“All things in moderation” –Benjamin Franklin
I can just sense the uproar now. Dr Moffic wants state hospitals again? Has he lost it? Well, yes. I do, sort of. Here’s why.
Recently, I was asked to write a request to possibly extend the outpatient commitment of a patient of mine. What for, I said to myself? This would be a waste of time because he had not exhibited any more dangerous behavior, was taking care of himself, and was compliant with his intramuscular medication. However, when as part of the ongoing monitoring of my patient’s improvement, I asked him to rate on a 0-10 (best) scale how well the medication was working, he said “0”. When I asked why, he said it was because he didn’t need the medication. Uh, oh, I thought. Could this be Anosognosia? Or, has he read or heard of Robert Whitaker’s book, Anatomy of an Epidemic (2010), which discusses the potential long-term risks of such medications.
There’s no way he’ll be committed longer, but will he stay on the medication voluntarily? Without it he’d surely relapse into psychosis and possible dangerousness. If he then went inpatient again, would he only stay a few days, not enough to address his ideas about the medication? It didn’t help enough the first time around.
Then, there recently was another patient of mine, somewhat on the other end of the hospitalization question. As an outpatient, she was reluctant to stay on her helpful SSRI, especially when she claimed GI Symptoms of unclear etiology. Bouncing back and forth between outpatient psychiatry, GI evaluations, and now almost seeming delusional, I referred her to an inpatient unit for quicker assessment and treatment. However, despite being willing, and having good insurance coverage, she was turned down over and over. The reasons were that hey only took those with acute needs and safety concerns.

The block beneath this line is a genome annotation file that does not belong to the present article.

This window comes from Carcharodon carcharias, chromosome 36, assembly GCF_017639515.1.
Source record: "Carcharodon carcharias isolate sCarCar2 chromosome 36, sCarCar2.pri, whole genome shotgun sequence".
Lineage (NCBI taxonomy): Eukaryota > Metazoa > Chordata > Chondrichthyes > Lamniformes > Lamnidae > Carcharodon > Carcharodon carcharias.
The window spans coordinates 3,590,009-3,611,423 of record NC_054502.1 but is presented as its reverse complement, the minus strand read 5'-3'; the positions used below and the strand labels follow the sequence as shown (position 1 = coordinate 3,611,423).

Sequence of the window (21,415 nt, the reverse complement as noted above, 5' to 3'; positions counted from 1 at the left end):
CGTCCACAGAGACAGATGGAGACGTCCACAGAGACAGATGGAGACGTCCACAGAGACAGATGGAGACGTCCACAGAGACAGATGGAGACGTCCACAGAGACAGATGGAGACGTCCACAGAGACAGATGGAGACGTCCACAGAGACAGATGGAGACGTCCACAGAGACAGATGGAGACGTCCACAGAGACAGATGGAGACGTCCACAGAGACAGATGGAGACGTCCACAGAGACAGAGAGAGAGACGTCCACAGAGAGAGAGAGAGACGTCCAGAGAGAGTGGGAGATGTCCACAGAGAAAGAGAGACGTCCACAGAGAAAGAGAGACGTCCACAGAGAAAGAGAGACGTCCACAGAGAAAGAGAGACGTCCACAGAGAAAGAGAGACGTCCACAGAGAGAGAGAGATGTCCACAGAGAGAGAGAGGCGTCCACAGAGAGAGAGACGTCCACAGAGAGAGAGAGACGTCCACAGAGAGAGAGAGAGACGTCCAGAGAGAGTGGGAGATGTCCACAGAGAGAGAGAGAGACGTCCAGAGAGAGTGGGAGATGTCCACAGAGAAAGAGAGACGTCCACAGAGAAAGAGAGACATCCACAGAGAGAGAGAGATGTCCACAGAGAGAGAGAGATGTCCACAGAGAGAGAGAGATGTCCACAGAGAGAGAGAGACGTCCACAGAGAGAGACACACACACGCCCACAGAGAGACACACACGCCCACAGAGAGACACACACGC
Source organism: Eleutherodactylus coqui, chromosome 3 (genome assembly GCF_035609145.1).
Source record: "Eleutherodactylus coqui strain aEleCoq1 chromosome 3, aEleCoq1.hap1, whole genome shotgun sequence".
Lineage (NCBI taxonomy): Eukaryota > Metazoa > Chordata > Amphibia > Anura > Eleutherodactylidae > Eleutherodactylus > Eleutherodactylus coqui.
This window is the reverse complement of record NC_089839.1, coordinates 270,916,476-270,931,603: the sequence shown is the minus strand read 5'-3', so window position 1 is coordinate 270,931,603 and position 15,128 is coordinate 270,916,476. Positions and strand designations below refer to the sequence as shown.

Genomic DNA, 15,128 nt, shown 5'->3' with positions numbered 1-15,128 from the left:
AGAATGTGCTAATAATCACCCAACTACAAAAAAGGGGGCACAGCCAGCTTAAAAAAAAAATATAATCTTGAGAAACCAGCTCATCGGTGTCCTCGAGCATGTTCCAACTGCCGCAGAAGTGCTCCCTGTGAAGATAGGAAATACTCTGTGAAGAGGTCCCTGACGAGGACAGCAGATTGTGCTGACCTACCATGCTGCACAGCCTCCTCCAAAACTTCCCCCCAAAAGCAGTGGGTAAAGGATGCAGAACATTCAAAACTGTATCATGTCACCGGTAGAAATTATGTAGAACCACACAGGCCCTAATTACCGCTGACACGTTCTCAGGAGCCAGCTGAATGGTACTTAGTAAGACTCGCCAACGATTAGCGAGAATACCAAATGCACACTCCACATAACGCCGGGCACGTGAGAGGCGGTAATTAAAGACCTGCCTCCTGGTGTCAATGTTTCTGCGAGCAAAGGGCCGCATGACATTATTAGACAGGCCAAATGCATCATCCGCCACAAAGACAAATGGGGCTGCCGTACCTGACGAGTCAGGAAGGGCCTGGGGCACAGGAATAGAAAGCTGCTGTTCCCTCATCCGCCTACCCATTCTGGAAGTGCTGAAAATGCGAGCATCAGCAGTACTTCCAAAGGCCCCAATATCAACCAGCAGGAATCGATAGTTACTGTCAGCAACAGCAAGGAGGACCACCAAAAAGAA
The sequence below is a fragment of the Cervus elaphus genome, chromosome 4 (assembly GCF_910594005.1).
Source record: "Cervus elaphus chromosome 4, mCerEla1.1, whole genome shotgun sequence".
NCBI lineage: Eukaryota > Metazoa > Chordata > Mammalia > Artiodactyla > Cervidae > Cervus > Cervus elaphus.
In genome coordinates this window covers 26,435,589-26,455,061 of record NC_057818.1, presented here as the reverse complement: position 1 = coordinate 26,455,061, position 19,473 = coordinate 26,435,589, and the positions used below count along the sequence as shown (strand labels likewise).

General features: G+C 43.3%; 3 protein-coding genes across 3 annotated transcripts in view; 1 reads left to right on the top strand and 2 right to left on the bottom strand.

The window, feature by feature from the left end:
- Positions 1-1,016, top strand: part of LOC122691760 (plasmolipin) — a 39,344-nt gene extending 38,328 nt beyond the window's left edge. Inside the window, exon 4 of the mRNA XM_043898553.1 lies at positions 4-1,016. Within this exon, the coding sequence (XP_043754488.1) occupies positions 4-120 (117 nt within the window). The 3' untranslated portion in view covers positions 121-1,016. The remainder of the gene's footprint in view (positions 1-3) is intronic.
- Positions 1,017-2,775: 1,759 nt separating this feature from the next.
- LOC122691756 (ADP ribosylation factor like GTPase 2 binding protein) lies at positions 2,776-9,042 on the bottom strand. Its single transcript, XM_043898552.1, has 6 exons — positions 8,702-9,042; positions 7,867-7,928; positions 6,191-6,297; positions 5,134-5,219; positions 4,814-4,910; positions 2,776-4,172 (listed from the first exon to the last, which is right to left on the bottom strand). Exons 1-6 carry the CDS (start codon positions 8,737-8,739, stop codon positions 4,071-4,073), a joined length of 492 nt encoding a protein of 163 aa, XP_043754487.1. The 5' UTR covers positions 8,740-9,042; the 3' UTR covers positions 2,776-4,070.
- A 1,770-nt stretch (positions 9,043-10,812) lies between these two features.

These cases left me wondering. Have we gone too far in making it difficult to hospitalize someone, and are our hospitalizations generally too short anyways to help clarify diagnosis and carefully make any medication adjustments?
To try to answer that for myself, I thought I’d personally reflect back on almost 50 years of deinstitutionalization, which parallels my career and the dismantling of the state psychiatric hospitals in favor of community mental health centers, which in turn were often dismantled.
1962. In high school, I worked as an aide at a long-term residential facility for children and adolescents. As an activities helper, it was fun, but their behavior seemed to become institutionalized. Would they ever get out and lead more normal lives?
1965. I was in a psychology class at the University of Michigan with my future wife and we visited Northville State Hospital. A ward was teeming with patients, quite psychotic and disheveled. No, I don’t think we want to re-institutionalize to that.
1970. I was a medical student at Yale and did my psychiatry rotation at the renowned Connecticut Mental Health Center on an attractive ward, with lots of high powered, knowledgeable staff. Length of stay seemed to vary between a couple of weeks and a couple of months. Also in town was the Yale Psychiatric Institute, where stays for private patients were even much longer, not infrequently longer than a year, and more based on psychoanalytic psychotherapy.